Here we stand at the edge of another December,
a month of many concerts, services, extra
music, extra worry, and I hope for us all,
some meaningful rest after the work is done.
This year, as in years past, many of us will
make use of the musical arrangements of Sir
David Willcocks, whose death in September
prompted many to realize that Christmas,
for much of English-speaking Christendom,
relies heavily upon his work. Many have commented
that our performances and offerings of his
carol settings will be poignant this year,
knowing as we do that he rests on another
shore, and in a greater light.
Every once in a while, I hear a choral album
from a group that has decided to forgo the
Willcocks in favor of another descant for
Adeste Fideles, Forest Green, Mendelssohn,
or any of the other Christmas favorites.
It’s rather like being driven a roundabout
way home by a taxi driver who doesn’t
know the City; I wish he had just gone the
usual way, and however many interesting sights
there are on the new route, I can’t
help but think the familiar turns and stops
would have been best. But then again, I am
an old stick-in-the-mud! In any case, we
will be celebrating the genius of the only
possible contender for the imaginary title
of “Mr. Christmas Music” for
many Christmases to come. I hope those of
us who use his works to bring joy and hope
to congregations this season shall cast a
thought aside to his memory, in gratitude.
Your New York City Chapter, by time-honored
custom, does not hold any events in December.
We are at work on the 2015-2016 directory
and election procedures in the background,
but the results of those efforts lie in the
future. For the moment, it is left to me
only to wish you a Merry Christmas, whether
you are a Starbucks customer or not, a Happy
Chanukah if you are minded to celebrate it,
and best wishes for any other observances
you may hold. In my own tradition, we await
the coming of the Christ child through a
quiet, holy, and thoughtful Advent, till
the angels’ song rings out in glory
and pleads for peace on earth. God help us,
let it be so.
Upcoming Chapter Events
Monday, January 18, 2015: Improvisation Symposium
with Justin Bischof at Holy Trinity RC Church. 4:45
PM masterclass; 6:45 PM concert.
Presidents’ Day 2016: An American in Paris: Nineteenth-Century
French Organ Music.
Sunday, February 14, 2016 – 5 PM organ concert at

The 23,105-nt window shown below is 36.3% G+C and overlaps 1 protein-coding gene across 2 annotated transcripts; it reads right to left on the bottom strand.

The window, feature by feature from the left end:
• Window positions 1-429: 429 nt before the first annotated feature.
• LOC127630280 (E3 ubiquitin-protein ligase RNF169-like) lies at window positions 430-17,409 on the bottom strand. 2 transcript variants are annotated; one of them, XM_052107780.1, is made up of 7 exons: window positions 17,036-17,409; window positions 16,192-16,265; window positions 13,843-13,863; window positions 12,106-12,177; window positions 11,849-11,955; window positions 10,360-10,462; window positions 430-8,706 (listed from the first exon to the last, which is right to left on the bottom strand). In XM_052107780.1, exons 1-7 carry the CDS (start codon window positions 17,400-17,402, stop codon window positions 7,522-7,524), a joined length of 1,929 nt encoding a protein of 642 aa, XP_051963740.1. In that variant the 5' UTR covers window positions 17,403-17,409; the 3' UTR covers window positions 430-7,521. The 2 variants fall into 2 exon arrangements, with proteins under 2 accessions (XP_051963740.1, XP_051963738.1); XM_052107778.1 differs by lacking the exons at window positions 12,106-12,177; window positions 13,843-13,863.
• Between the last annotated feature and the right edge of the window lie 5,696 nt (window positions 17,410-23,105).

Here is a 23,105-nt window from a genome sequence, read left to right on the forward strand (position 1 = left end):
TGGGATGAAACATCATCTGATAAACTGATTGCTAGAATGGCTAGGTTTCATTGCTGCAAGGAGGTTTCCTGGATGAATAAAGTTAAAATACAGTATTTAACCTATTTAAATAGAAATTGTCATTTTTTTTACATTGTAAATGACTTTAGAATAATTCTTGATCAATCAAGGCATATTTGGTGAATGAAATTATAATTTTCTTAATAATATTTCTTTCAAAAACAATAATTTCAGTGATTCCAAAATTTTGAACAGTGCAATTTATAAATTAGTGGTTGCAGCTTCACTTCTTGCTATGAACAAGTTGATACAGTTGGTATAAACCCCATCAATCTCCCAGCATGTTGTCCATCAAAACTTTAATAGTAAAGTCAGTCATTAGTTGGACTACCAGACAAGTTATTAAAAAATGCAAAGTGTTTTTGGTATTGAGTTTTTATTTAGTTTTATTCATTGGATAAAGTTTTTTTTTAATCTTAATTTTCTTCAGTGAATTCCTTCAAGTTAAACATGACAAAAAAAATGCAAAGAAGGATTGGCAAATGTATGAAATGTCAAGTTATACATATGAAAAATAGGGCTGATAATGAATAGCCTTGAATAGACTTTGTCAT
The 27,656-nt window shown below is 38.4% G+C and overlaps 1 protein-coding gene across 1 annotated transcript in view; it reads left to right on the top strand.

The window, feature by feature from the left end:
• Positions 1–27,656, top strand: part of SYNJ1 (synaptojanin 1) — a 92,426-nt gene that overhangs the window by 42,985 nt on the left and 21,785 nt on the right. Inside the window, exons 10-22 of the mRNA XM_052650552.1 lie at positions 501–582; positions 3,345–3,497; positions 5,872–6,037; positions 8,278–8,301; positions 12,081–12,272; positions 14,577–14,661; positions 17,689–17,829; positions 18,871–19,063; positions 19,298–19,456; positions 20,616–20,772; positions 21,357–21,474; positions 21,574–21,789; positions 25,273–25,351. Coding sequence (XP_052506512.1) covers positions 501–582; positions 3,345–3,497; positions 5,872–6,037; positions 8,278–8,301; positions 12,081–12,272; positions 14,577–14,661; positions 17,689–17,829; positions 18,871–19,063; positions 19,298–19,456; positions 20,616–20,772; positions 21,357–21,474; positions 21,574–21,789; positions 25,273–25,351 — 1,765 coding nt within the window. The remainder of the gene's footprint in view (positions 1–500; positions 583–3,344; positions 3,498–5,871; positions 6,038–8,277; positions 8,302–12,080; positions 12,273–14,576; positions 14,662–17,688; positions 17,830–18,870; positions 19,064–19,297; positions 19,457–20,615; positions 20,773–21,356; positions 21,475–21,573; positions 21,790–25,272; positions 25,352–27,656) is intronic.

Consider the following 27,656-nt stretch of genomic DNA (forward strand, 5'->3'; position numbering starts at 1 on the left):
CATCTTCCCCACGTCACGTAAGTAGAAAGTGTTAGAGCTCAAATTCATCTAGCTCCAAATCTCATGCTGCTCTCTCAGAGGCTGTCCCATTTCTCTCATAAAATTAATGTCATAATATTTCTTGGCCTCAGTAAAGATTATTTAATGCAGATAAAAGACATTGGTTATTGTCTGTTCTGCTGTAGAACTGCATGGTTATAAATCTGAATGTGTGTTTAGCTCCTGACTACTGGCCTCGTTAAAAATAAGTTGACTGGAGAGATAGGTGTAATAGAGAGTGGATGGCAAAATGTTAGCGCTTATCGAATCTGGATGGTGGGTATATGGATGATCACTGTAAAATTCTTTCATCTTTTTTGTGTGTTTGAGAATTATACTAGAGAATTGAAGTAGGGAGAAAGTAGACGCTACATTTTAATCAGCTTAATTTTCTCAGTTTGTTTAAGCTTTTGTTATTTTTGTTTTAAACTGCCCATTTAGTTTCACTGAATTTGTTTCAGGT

the Cathedral of Saint John the Divine. Ray Nagem, organist.
Monday, February 15, 2016 – Conference at Saint Ignatius
Loyola. Lectures by Sebastian Glück and Gundula Kreuzer.
Masterclass by Matthew Lewis. Performances by Renée
Louprette and Jeremy Filsell.
Saturday, March 12, 2016: 3 PM Pedals, Pipes & Pizza at
the Church of Saint James, Madison Avenue. 5 PM performance
by NYC AGO 2015 Competition winner Colin MacKnight.
Loraine Enlow, chair of PP&P committee.
Late May 2016: Season Finale Chapter Dinner. Venue TBA. David
Hurd, guest speaker.
Improvisation Symposium with Justin Bischof
Our fifth event of the 2015-16 season takes the form of our annual
Improvisation Symposium on Monday, January 18, 2015.
Dr. Justin Bischof will give a masterclass at 4:45 PM, and
a solo improvisation concert at 6:45 PM concert. Our venue
is the gloriously resonant Holy Trinity Roman Catholic Church
(Andrew Yeargin, host), and its equally magnificent III/38
Orgues Létourneau, Op. 53 (1997) instrument. To
read more about the organ and the church, please click here.
As part of our ongoing commitment to further education to
our Chapter membership, Dr. Bischof will give a masterclass
as part of the symposium. If you would like to be considered
as a participant for the masterclass, please
email me by clicking here.
"Music doesn't lie. If there is something
to be changed in this world, then it can only happen through
—Jimi Hendrix (1942-1970)
In September of 1957, West Side
Story opened at the Winter Garden Theater on Broadway near
50th Street. With music by Leonard Bernstein, lyrics by Stephen
Sondheim (his Broadway debut), and choreography by Jerome
Robbins, that dramatic and powerful show opened a new chapter